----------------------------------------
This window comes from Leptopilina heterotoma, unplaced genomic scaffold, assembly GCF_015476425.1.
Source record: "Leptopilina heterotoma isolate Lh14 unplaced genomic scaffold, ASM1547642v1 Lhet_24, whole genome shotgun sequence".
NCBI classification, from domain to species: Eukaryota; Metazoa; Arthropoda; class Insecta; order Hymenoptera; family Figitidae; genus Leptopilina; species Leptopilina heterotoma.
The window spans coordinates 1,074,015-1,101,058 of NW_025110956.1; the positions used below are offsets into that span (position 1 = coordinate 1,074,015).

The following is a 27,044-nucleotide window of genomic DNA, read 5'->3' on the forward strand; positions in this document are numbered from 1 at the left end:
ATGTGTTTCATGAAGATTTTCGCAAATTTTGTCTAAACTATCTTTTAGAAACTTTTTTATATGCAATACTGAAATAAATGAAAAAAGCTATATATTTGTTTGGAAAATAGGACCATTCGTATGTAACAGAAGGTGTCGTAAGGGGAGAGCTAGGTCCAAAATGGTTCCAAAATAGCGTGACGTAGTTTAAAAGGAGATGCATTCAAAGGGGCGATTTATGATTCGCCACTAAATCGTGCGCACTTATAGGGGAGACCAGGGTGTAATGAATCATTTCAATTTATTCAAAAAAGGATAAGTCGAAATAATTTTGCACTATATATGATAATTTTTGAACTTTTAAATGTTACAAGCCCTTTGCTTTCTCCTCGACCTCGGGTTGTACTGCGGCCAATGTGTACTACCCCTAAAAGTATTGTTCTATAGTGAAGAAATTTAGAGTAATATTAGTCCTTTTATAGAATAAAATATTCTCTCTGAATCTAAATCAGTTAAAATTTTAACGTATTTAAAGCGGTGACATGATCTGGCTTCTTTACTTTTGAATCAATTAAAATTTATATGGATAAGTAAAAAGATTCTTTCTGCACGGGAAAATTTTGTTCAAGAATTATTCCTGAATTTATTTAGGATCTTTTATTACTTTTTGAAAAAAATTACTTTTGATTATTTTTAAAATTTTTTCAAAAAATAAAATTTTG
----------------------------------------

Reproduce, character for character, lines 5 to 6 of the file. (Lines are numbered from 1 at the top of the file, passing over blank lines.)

The following is a 27,044-nucleotide window of genomic DNA, read 5'->3' on the forward strand; positions in this document are numbered from 1 at the left end:
ATGTGTTTCATGAAGATTTTCGCAAATTTTGTCTAAACTATCTTTTAGAAACTTTTTTATATGCAATACTGAAATAAATGAAAAAAGCTATATATTTGTTTGGAAAATAGGACCATTCGTATGTAACAGAAGGTGTCGTAAGGGGAGAGCTAGGTCCAAAATGGTTCCAAAATAGCGTGACGTAGTTTAAAAGGAGATGCATTCAAAGGGGCGATTTATGATTCGCCACTAAATCGTGCGCACTTATAGGGGAGACCAGGGTGTAATGAATCATTTCAATTTATTCAAAAAAGGATAAGTCGAAATAATTTTGCACTATATATGATAATTTTTGAACTTTTAAATGTTACAAGCCCTTTGCTTTCTCCTCGACCTCGGGTTGTACTGCGGCCAATGTGTACTACCCCTAAAAGTATTGTTCTATAGTGAAGAAATTTAGAGTAATATTAGTCCTTTTATAGAATAAAATATTCTCTCTGAATCTAAATCAGTTAAAATTTTAACGTATTTAAAGCGGTGACATGATCTGGCTTCTTTACTTTTGAATCAATTAAAATTTATATGGATAAGTAAAAAGATTCTTTCTGCACGGGAAAATTTTGTTCAAGAATTATTCCTGAATTTATTTAGGATCTTTTATTACTTTTTGAAAAAAATTACTTTTGATTATTTTTAAAATTTTTTCAAAAAATAAAATTTTG